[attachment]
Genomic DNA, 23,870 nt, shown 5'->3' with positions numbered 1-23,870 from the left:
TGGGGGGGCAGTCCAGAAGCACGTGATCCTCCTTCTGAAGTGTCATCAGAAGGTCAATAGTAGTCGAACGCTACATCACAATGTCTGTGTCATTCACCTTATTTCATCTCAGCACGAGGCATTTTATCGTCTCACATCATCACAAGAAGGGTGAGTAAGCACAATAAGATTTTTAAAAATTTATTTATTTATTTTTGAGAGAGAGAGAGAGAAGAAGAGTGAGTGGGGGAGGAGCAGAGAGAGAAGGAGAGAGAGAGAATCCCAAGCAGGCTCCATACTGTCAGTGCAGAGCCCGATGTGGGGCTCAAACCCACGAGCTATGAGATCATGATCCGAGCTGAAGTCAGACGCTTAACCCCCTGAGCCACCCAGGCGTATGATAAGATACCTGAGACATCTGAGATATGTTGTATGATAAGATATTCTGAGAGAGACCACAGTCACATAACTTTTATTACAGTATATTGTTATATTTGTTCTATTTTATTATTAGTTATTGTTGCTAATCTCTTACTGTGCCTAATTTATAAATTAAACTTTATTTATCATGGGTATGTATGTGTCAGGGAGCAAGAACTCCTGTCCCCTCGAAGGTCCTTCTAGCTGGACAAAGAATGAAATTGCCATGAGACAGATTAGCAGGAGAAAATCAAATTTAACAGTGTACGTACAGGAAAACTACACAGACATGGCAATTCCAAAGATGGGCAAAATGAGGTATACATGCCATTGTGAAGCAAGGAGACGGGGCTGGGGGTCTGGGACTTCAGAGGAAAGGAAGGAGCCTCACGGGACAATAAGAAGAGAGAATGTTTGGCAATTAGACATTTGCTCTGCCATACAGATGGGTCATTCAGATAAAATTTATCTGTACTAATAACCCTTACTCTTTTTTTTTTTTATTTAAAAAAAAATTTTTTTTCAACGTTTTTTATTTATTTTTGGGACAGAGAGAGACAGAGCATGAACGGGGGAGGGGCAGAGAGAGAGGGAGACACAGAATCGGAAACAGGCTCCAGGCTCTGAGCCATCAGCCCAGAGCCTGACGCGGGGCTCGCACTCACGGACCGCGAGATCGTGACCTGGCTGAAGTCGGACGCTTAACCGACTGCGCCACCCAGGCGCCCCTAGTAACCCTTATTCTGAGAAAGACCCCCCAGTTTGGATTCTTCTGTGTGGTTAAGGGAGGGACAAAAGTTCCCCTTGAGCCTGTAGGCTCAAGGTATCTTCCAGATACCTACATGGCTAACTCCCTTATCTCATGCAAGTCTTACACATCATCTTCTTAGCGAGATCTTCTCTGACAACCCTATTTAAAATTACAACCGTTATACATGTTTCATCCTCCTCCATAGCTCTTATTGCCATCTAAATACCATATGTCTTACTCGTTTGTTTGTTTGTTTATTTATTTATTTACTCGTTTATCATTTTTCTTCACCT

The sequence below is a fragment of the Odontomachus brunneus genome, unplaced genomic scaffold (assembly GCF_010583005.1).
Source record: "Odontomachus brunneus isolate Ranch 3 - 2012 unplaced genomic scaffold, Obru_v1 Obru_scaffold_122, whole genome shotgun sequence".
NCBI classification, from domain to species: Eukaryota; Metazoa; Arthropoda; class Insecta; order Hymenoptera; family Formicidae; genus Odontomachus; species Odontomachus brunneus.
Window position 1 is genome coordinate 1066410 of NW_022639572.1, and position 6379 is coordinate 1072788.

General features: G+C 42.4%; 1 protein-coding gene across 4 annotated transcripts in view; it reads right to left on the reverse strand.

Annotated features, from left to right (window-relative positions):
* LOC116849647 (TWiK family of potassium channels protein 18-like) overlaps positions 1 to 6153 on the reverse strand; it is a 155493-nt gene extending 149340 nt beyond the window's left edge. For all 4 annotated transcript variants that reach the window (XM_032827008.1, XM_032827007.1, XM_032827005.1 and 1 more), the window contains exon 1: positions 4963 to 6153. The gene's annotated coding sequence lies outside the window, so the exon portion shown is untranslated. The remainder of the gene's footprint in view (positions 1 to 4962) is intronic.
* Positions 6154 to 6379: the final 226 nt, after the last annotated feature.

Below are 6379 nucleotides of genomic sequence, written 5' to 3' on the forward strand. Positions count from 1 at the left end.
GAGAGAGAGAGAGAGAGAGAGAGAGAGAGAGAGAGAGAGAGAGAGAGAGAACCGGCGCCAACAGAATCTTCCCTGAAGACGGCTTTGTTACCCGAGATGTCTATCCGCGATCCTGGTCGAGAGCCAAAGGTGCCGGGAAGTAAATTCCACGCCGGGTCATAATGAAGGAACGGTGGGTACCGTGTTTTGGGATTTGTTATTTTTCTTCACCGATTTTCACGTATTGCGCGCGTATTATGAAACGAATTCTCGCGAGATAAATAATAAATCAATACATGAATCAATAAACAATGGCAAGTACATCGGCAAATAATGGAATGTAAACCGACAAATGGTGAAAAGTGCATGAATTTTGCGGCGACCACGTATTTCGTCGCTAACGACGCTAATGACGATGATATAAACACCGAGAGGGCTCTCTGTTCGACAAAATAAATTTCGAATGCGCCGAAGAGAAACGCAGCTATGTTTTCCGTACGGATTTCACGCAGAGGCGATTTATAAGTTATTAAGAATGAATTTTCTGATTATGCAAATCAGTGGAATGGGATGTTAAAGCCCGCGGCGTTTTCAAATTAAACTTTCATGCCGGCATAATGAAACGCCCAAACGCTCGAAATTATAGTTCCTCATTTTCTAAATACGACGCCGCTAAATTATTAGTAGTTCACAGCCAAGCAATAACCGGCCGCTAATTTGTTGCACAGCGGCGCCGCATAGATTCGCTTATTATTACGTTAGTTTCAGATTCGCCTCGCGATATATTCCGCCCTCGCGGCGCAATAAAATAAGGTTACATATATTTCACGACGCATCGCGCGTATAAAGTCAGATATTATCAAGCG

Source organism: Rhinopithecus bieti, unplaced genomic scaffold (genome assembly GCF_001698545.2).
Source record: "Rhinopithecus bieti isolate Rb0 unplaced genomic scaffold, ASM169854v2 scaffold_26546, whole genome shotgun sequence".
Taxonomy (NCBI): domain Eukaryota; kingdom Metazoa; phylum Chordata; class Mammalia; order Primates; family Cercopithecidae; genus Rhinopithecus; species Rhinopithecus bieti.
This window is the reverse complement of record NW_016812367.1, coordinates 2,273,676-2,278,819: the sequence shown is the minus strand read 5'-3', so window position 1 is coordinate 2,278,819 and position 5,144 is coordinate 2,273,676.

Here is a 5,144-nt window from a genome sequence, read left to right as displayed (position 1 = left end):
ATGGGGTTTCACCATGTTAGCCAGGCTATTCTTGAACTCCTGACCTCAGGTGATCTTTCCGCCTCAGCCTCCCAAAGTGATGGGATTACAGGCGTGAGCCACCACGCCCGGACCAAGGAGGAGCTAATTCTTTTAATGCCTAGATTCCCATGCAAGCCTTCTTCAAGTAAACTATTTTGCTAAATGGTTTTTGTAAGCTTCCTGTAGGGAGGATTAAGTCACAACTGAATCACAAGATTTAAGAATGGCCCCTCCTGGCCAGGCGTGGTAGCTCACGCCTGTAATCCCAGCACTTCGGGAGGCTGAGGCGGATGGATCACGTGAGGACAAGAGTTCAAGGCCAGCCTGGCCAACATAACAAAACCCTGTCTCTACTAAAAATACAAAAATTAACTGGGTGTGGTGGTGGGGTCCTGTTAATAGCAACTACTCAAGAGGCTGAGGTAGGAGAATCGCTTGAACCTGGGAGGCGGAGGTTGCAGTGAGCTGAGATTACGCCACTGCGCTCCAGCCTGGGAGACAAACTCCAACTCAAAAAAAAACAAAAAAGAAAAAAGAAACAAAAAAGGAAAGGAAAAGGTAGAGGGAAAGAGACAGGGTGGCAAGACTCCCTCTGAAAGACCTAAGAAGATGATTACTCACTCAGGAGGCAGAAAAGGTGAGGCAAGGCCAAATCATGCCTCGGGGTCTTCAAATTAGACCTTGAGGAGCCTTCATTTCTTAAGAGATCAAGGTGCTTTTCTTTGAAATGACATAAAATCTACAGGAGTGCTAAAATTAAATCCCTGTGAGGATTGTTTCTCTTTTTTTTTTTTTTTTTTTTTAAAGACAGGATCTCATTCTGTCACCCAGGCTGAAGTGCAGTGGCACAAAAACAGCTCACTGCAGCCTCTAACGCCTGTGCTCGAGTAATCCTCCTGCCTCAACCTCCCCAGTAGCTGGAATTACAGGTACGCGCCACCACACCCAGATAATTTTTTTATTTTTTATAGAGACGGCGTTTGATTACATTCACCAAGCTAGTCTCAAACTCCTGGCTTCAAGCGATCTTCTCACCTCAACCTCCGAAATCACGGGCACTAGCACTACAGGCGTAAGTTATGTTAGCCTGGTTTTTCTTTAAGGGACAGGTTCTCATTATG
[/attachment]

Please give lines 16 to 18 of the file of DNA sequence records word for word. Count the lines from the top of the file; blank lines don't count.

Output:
This window is the reverse complement of record NW_016812367.1, coordinates 2,273,676-2,278,819: the sequence shown is the minus strand read 5'-3', so window position 1 is coordinate 2,278,819 and position 5,144 is coordinate 2,273,676.

Here is a 5,144-nt window from a genome sequence, read left to right as displayed (position 1 = left end):
ATGGGGTTTCACCATGTTAGCCAGGCTATTCTTGAACTCCTGACCTCAGGTGATCTTTCCGCCTCAGCCTCCCAAAGTGATGGGATTACAGGCGTGAGCCACCACGCCCGGACCAAGGAGGAGCTAATTCTTTTAATGCCTAGATTCCCATGCAAGCCTTCTTCAAGTAAACTATTTTGCTAAATGGTTTTTGTAAGCTTCCTGTAGGGAGGATTAAGTCACAACTGAATCACAAGATTTAAGAATGGCCCCTCCTGGCCAGGCGTGGTAGCTCACGCCTGTAATCCCAGCACTTCGGGAGGCTGAGGCGGATGGATCACGTGAGGACAAGAGTTCAAGGCCAGCCTGGCCAACATAACAAAACCCTGTCTCTACTAAAAATACAAAAATTAACTGGGTGTGGTGGTGGGGTCCTGTTAATAGCAACTACTCAAGAGGCTGAGGTAGGAGAATCGCTTGAACCTGGGAGGCGGAGGTTGCAGTGAGCTGAGATTACGCCACTGCGCTCCAGCCTGGGAGACAAACTCCAACTCAAAAAAAAACAAAAAAGAAAAAAGAAACAAAAAAGGAAAGGAAAAGGTAGAGGGAAAGAGACAGGGTGGCAAGACTCCCTCTGAAAGACCTAAGAAGATGATTACTCACTCAGGAGGCAGAAAAGGTGAGGCAAGGCCAAATCATGCCTCGGGGTCTTCAAATTAGACCTTGAGGAGCCTTCATTTCTTAAGAGATCAAGGTGCTTTTCTTTGAAATGACATAAAATCTACAGGAGTGCTAAAATTAAATCCCTGTGAGGATTGTTTCTCTTTTTTTTTTTTTTTTTTTTTAAAGACAGGATCTCATTCTGTCACCCAGGCTGAAGTGCAGTGGCACAAAAACAGCTCACTGCAGCCTCTAACGCCTGTGCTCGAGTAATCCTCCTGCCTCAACCTCCCCAGTAGCTGGAATTACAGGTACGCGCCACCACACCCAGATAATTTTTTTATTTTTTATAGAGACGGCGTTTGATTACATTCACCAAGCTAGTCTCAAACTCCTGGCTTCAAGCGATCTTCTCACCTCAACCTCCGAAATCACGGGCACTAGCACTACAGGCGTAAGTTATGTTAGCCTGGTTTTTCTTTAAGGGACAGGTTCTCATTATG